The preschool aspires to a transparent, not-for-profit model where parents will have a say in everything from fees to curriculum.

Tired of schools trying to rip them off these Bengaluru parents decided to start their own Trustees, Citizens' Gurukul Trust
news Education Thursday, May 04, 2017 - 19:31

After many parents across the country raised their voices against yearly fee hikes in private schools, one group of parents in Whitefield, Bengaluru went one step further and decided to start their own school.

The Citizens Gurukul Trust was registered as a charitable, not-for-profit trust in March and hopes to start the admission process to its preschool in a few weeks’ time. The preschool aspires to function on a no profit-no loss model, where parents will have a say in almost everything – right from the hike in fees, to the curriculum, to the facilities in the school.

Abhilash Matlapudi, one of the founding trustees, is a 36-year-old project manager at a Bengaluru IT firm. The 14-member Trust, Abhilash says, aims to provide a platform to parents in the community to come forward and invest in changes they want in the education of their child.

Currently in the process of finalising a property for their school, Abhilash says that they will start admissions as soon as possible. 

“We already have at least 16 people interested in sending their children to the school. We should be functional by June, or by early July,” Abhilash told The News Minute. 

The beginning  

Last April, when Abhilash was in Riyadh at the time, he came across parents discussing the exorbitant fee hikes by private schools on social media, and decided to pitch in. 

With the experience of presiding over a residents’ welfare association with 172 apartment owners in Whitefield, Abhilash ran the idea of a community-run school on the Facebook group of Whitefield Rising, a citizens’ movement.

After receiving an overwhelming response, Abhilash was quick to send Google forms to everyone who had expressed interest, to assess how many were serious about contributing.

Upon his return in May 2016, he and a few others met and decided to form the Trust. While many had shown interest in being part of the initiative, some dropped out after a few meetings. It was also then that they decided to start a preschool instead of a fully-fledged school.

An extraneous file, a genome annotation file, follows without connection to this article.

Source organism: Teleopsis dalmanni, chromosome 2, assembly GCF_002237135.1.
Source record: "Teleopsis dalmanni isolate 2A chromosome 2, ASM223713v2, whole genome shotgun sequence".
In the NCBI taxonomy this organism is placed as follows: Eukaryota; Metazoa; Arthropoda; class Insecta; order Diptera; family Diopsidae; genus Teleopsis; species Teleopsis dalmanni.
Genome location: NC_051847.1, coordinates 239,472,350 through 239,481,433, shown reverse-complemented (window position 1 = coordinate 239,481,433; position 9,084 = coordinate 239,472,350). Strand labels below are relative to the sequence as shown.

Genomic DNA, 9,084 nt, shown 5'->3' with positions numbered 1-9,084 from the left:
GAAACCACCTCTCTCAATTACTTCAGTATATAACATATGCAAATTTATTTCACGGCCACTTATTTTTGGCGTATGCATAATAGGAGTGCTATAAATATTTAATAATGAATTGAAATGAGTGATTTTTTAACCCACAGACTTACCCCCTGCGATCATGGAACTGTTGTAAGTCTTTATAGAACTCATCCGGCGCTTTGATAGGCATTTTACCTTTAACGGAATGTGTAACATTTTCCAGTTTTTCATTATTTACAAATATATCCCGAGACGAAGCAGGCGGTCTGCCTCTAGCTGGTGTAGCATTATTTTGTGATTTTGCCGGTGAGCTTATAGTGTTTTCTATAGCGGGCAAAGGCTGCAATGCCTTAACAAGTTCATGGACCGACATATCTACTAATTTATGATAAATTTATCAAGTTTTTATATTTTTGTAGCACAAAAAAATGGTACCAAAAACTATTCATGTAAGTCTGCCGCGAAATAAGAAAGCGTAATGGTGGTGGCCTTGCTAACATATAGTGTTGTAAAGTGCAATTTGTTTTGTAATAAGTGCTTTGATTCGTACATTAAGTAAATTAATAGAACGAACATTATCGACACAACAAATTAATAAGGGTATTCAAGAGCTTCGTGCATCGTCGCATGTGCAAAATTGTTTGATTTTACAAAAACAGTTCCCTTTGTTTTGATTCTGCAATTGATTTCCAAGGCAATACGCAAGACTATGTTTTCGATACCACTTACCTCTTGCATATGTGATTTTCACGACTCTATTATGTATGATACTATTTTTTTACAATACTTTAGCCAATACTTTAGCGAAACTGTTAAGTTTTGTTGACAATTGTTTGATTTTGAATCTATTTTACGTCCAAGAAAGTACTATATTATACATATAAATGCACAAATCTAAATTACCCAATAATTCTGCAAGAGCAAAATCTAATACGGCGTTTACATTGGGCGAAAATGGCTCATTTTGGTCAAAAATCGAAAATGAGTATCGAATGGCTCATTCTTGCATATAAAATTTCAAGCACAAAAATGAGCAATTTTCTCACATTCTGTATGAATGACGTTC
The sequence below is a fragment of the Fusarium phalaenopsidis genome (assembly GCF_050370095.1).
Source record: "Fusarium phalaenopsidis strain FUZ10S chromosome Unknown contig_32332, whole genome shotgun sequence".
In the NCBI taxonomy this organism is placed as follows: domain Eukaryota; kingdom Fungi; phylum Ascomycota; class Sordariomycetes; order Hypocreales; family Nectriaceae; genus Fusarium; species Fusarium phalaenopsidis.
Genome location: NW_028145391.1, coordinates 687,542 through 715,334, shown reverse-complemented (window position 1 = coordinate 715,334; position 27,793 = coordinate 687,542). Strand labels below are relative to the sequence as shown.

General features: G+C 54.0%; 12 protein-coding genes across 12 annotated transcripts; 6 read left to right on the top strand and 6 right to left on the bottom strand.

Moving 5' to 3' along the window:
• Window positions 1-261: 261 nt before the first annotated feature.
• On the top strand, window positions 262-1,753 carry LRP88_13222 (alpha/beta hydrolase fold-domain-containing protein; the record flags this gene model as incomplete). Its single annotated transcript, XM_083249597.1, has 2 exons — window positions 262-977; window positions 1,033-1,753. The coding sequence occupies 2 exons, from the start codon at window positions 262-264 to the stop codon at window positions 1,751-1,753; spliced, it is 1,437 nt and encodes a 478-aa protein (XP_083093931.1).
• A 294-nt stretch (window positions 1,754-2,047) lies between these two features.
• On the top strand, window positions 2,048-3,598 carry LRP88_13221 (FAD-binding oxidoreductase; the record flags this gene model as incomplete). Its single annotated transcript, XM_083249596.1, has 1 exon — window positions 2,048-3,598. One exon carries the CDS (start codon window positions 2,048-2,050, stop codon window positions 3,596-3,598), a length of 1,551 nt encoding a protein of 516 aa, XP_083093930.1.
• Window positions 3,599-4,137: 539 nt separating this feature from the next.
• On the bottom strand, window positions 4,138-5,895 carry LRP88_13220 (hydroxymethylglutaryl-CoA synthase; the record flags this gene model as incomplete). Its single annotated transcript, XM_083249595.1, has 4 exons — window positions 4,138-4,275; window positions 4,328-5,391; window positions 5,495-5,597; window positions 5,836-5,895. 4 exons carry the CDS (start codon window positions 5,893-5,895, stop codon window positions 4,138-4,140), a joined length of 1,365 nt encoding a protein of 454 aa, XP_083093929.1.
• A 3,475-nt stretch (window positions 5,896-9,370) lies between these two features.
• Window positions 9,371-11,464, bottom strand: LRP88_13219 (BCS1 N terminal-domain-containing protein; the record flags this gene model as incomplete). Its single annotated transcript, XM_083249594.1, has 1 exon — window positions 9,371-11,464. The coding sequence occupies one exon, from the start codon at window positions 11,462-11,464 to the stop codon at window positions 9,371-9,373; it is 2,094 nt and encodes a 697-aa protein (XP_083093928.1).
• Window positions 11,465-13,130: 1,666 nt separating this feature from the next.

“Starting small and building up from there is always better. Plus, parents would be more willing to take a risk, given that it becomes tougher to change the school as the child grows up,” Abhilash said.

To ensure that they would remain committed, all 14 trustees contributed a cheque for Rs 10,000 each.

The execution

Forming a Trust was the easy part; they now had get down to the logistics such as finding the right location, securing land, and deciding a curriculum.

The Trust met with investors, who expressed interest in the project. However, most were not keen on a not-for-profit model. 

“Most of them wanted to turn it into a profitable business. When we told them that we wouldn’t be able to provide them with that, they were reluctant to associate with us,” Abhilash said.

A symposium the Trust organised at Whitefield club calling for interesting parties, including teachers

They then decided to rent a property for which the owner would receive rent but not the profits, if any. They had finalised a property in Dodsworth Layout but after the owner backed out at the last minute, they have been searching for a substitute and have shortlisted a few.

“We will mostly go with a 3BHK or 4BHK villa, which should allow us to take a 60-70 children,” Abhilash said.

However, the primary issue of fixing a fee remains to be addressed. Abhilash said that they will be able to zero in on a figure once they finalise the premises which will give them an idea about the amount of rent they will need to recover from the fee. The fee will also depend on the number of teachers employed and the facilities that the parents decide are necessary.

Since the trustees will not take any profits for themselves, the funds will go into improving the school and teachers’ salaries. Decisions about hike in teachers’ salaries will be taken in consultation with parents. 

Citizens Gurukul volunteers speaking to parents at one of Whitefield's apartments about the community school

They also plan to lay down a set of by-laws whereby they will decide how much majority is mandatory for what issue.  A decision about a major infrastructural addition for instance, will two-third majority from parents rather than a simple majority. 

The Trust is consulting education experts to decide the curriculum, which is not required to be affiliated to a board as it is a pre-school.  Ambika Sen, a Whitefield Rising Trustee, who has a background in child development and child psychology, has also agreed to train the teachers they hire.  

Baby steps

The Citizens’ Gurukul Trust is relying largely on donations and CSR for the immediate infrastructural needs of the school, such as buying benches and tables. This measure has been taken to ensure the financial burden is not shifted to parents in case they suffer losses in the first year. 

“We just want to break even in this year. There is a lot that we have to still figure out and we will do it along the way. But at the core, we want to start community school that is for and of the community,” Abhilash says.

He hopes that their trials and errors will pave the way for more such models in Bengaluru and across the country. “If a group of parents wants to start their own community school, we hope to provide them with advice and support,” Abhilash says.

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